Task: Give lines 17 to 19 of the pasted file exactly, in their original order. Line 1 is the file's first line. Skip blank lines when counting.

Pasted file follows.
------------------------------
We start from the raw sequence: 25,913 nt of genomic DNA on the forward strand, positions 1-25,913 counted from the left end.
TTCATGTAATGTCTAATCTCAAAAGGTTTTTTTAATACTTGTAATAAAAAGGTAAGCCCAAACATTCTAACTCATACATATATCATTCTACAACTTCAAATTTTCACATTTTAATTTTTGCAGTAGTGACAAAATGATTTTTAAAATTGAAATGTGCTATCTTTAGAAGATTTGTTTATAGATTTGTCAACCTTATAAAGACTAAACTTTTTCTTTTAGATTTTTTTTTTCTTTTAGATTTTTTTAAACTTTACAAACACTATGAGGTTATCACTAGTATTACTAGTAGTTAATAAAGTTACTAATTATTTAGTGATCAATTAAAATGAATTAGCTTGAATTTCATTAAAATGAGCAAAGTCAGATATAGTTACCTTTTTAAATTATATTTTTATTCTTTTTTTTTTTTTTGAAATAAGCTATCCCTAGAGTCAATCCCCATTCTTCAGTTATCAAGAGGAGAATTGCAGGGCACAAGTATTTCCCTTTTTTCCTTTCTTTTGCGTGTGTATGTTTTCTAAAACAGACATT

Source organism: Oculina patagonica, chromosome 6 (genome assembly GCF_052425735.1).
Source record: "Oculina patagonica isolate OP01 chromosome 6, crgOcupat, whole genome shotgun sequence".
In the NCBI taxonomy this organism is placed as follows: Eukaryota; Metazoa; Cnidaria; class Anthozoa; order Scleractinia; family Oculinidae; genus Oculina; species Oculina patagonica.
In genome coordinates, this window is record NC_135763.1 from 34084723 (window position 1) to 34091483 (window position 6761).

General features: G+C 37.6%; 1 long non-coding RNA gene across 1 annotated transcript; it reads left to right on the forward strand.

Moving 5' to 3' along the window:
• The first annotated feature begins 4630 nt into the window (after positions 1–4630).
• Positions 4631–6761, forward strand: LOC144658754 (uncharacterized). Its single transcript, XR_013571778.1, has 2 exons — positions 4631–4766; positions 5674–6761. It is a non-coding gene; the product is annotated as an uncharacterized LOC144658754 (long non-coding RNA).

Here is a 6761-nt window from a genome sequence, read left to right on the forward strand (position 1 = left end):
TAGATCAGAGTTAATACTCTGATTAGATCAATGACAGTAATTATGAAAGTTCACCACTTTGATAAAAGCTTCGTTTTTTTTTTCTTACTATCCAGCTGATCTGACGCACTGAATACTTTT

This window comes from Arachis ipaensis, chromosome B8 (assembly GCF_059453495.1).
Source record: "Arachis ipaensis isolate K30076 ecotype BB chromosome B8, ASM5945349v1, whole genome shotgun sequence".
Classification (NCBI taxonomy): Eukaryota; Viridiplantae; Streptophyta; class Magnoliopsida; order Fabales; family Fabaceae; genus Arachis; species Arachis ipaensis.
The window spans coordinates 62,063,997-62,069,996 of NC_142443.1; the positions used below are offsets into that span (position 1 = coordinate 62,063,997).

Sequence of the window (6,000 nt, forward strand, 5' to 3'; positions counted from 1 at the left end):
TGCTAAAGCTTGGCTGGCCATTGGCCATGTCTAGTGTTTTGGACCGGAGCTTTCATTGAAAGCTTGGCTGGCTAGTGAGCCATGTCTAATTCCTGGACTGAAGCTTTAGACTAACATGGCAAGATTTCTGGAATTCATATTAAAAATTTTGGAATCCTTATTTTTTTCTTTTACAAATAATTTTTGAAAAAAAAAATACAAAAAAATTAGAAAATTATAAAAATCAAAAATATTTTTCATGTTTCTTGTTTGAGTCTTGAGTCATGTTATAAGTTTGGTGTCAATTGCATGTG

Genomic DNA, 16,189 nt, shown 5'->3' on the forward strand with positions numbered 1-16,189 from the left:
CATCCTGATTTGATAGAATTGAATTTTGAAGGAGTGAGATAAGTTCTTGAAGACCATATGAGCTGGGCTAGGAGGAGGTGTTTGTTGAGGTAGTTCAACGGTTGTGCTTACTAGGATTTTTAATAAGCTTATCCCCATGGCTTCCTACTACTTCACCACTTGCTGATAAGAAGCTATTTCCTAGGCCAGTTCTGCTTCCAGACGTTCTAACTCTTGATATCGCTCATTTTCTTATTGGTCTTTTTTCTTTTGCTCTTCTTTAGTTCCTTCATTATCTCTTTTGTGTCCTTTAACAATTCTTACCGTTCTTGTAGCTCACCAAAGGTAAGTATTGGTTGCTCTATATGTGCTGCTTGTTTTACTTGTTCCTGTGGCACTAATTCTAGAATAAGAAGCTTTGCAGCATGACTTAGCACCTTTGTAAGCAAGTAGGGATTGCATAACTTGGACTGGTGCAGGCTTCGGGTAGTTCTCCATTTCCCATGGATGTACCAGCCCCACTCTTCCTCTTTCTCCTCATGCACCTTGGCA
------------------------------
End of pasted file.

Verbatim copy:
Sequence of the window (6,000 nt, forward strand, 5' to 3'; positions counted from 1 at the left end):
TGCTAAAGCTTGGCTGGCCATTGGCCATGTCTAGTGTTTTGGACCGGAGCTTTCATTGAAAGCTTGGCTGGCTAGTGAGCCATGTCTAATTCCTGGACTGAAGCTTTAGACTAACATGGCAAGATTTCTGGAATTCATATTAAAAATTTTGGAATCCTTATTTTTTTCTTTTACAAATAATTTTTGAAAAAAAAAATACAAAAAAATTAGAAAATTATAAAAATCAAAAATATTTTTCATGTTTCTTGTTTGAGTCTTGAGTCATGTTATAAGTTTGGTGTCAATTGCATGTG

Genomic DNA, 16,189 nt, shown 5'->3' on the forward strand with positions numbered 1-16,189 from the left: